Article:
comfortable shopkeepers, where a few years since
it would have been difficult to purchase the com-
monest necessaries of life. The state of society is
better. The people are more industrious and more
provident. But, in all these respects, we are
still much behind our richer neighbours, whose
wealth and civilization date from a period so much
The agricultural class is certainly much inferior
to that of England in wealth, management of their
farms, and manner of living; yet in many districts
the farmers are in much better circumstances than
they were ; the system of cultivation is improved,
and a considerably greater value of stock is to
be found on the farms. The lowest class of all,

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the mere labourer, is the only one whose advancement is not evident; there is even cause to fear that his condition is worse now than it was sixty years ago. Certainly the number of the distressed has greatly increased. The report of the commissioners on the occupation of land in Ireland, contains the following remarks on this subject: “Another general remark which our tour “through the country, and an extensive intercourse “with the farming classes enable us to make, is, “that in almost every part of Ireland unequivocal “symptoms of improvement, in spite of many “embarrassing and counteracting circumstances, “continually present themselves to the view ; and “that there exists a very general and increasing “spirit and desire for promotion of such improve“ment, from which the most beneficial results “may fairly be expected. “Indeed, speaking of the country generally, “with some exceptions which are unfortunately “too notorious, we believe that at no former period “did so active a spirit of improvement prevail; nor “could well-directed measures for the attainment “of that object have been proposed with a better “prospect of success than at the present moment. “We regret, however, to be obliged to add, that “in most parts of Ireland there seems to be by no “means a corresponding advance in the condition “and comforts of the labouring classes. A reference “to the evidence of most of the witnesses will show, “that the agricultural labourer of Ireland con“tinues to suffer the greatest privations and hard“ships; that he continues to depend upon casual “and precarious employment for subsistence; “that he is still badly housed, badly fed, badly “clothed, and badly paid for his labour. Our “personal experience and observation, during our “inquiry, have afforded us a melancholy confir“mation of these statements; and we cannot “forbear expressing our strong sense of the patient “endurance, which the labouring classes have “generally exhibited, under sufferings greater, we “believe, than the people of any other country in “Europe have to sustain.” No one will deny the correctness of this statement. It is not overcharged ; it might well have been stated in stronger language. The condition of our peasantry is the opprobrium of the empire. The causes of their degradation and the means of remedy is the great question, on the solution of which depends the well-being of the whole kingdom ; for it may safely be asserted, that our peasantry must be elevated to the position of the English labourer in civilization, in industry, and in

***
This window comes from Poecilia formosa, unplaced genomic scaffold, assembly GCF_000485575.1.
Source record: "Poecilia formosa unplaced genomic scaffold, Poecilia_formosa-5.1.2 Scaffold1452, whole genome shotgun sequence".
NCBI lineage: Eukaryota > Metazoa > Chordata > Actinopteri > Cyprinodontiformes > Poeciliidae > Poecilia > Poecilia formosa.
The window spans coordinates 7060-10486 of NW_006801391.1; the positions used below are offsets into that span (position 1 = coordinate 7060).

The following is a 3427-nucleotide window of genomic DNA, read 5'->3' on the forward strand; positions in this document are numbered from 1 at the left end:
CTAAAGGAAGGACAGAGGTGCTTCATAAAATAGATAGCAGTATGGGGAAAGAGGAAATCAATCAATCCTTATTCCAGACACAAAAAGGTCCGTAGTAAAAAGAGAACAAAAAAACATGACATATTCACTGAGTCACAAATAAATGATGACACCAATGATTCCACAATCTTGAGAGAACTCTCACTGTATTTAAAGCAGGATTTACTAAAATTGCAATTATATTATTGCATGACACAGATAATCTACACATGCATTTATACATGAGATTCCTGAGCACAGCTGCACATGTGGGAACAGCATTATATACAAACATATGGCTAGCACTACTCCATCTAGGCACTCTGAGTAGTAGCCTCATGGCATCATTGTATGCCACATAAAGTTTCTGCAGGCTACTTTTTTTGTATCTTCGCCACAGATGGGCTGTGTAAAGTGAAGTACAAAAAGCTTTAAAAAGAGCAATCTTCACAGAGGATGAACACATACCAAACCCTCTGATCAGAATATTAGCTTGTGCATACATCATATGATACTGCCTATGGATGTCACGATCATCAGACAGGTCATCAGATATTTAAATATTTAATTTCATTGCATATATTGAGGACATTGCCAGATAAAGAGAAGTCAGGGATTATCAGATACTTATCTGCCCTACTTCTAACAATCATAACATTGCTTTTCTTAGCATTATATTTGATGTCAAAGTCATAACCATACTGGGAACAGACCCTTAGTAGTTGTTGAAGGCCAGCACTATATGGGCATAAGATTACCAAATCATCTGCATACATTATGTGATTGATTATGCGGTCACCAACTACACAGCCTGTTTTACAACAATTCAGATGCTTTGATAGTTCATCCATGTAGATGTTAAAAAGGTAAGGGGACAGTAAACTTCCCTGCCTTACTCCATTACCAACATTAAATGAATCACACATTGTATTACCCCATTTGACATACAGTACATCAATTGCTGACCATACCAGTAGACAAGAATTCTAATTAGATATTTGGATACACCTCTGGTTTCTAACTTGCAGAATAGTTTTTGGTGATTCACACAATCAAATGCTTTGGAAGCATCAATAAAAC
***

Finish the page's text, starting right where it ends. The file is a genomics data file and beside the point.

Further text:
* Par. Rep. 1845, vol. xix. p. 12.